Mastering The Art Of Communication
The ability to communicate well is one of the most important skills you can develop. But you have to master the way you communicate with yourself before you can master the way you communicate with other people. In other words, you can’t communicate to another person what your needs are if you don’t know what they are. You can’t just react or respond to another person out of anger or frustration. You have to know what you want if you’re going to get the other person to help you to achieve it, and vice versa.
More importantly, beyond meeting each other’s needs, both people have to realize that the way they’re feeling about something in life is based upon the meaning that both people assign to that situation. In other words, nothing in life has any meaning except the meaning we give to it.
Why do you communicate? Think about it. What is the purpose of communication? Very few people know the answer to that question. Most of us get caught up in a habit of doing something, and we just do it that way over and over until pretty soon, we forget why we even started, why we’re even doing it in the first place. You don’t want to go through life just reacting to people and situations out of habit. This way of communication creates pain. It hurts you, and it hurts the people around you. So stop and think: Why do you communicate?
We communicate for three reasons. First, we communicate to create a positive feeling inside ourselves or to amplify a positive feeling we’re already having, in other words, to make it even better. For example, when you’re really excited about something, why do you want to tell someone about it? Because telling someone about it makes you feel even better, doesn’t it? It expands the feeling. Usually, it makes it even stronger. That’s why you want to go out and share a feeling. The reason you want to share your feelings is to make yourself feel better.
The second reason why we communicate is to get rid of negative feelings? Because you’re hoping that after telling someone, he or she might say something back that will change how you feel. Or if you’re angry, you might think, “If I tell someone how I’m feeling, if I get this out of my system, then maybe I won’t feel bad anymore.”
The third reason why we communicate is simple: to create a new result. We don’t like the way that something is happening. We don’t want something to happen. We want to change something. How do we get ourselves to change something? We communicate it. We communicate it to ourselves and we communicate it to other people.
Here are two important questions; “Why do you want to create a new result?” “Why do you want to change something?” The only reason you want to change something in your life is because you think if you do it, if you get something you want, or if you get someone to start cooperating, you’ll feel better. The only reason you try to create new results, to make changes, is to feel good.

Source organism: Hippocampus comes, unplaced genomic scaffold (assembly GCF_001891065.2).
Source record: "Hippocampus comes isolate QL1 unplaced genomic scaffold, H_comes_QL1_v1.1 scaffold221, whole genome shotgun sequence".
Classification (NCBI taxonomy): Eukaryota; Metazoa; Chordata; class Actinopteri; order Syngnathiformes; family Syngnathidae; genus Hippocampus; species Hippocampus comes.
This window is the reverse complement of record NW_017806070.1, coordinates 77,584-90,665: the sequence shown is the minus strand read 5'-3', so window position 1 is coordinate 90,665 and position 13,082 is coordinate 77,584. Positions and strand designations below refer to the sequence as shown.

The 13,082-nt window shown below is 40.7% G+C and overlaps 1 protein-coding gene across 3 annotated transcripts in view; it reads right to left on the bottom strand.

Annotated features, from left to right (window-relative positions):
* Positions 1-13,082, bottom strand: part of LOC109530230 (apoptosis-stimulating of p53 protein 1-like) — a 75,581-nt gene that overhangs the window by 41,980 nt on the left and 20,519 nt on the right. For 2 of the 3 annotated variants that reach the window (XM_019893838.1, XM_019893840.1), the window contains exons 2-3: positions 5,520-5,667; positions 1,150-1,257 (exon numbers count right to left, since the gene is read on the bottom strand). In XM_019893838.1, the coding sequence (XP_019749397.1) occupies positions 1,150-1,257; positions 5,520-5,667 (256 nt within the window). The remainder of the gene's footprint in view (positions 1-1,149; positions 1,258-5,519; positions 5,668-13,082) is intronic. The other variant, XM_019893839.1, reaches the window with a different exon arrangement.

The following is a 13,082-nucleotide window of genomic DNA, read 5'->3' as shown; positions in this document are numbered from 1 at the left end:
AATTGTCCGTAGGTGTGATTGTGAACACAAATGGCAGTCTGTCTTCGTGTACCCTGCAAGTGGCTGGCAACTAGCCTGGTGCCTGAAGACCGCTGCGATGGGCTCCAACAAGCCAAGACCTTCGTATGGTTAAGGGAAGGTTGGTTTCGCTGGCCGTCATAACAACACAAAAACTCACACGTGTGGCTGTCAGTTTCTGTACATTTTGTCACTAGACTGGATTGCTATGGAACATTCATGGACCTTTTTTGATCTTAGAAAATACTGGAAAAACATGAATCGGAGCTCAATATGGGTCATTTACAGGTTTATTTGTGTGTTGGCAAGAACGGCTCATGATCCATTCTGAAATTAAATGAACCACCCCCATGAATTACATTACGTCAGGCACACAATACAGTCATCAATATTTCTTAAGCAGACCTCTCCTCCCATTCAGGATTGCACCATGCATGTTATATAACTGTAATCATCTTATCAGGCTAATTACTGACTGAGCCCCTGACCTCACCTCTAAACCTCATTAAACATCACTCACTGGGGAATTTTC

Most of us don’t communicate in ways that make us or anyone else feel good. Our challenge is to learn to communicate in a way that empowers us, to enjoy our life, to take action, to make a difference. Most of us don’t communicate to ourselves in a way that makes us feel good. We beat ourselves up. Rarely does that make you change your life and do something more effectively. So first we have to learn how to communicate to ourselves more effectively. Then we can communicate better to other people. But we have to understand that our goal is to make ourselves feel good.
If we’re going to communicate well with other people, we have to realize that we can’t do it by making them wrong, by attacking them, or by telling them how many mistakes they’ve made. We have to make sure that we communicate in a way that creates change but that we do it in a way that feels good to the other person as well, not only in the short term but also in the long term.
If you want to communicate well, there are some core beliefs that you need to have about people. If you have these beliefs, you’ll interpret people’s behaviors in such a way that you won’t judge people; you won’t hold a reality that’s so different from them that you can’t have any rapport.
Here’s the first belief that you need to operate from if you want to build quality communication. “People are not their behaviors.” If someone does something, it isn’t necessarily who that person is or what he or she is all about. All of us have done something and later said, “I can’t believe I said that or did that.” We’ve all done something and been embarrassed about it later. We’ve all treated a person in a certain way and then said, “That’s not really me. That’s not what I’m about.” The reality is that you weren’t being yourself in that moment. You’re not you’re behavior.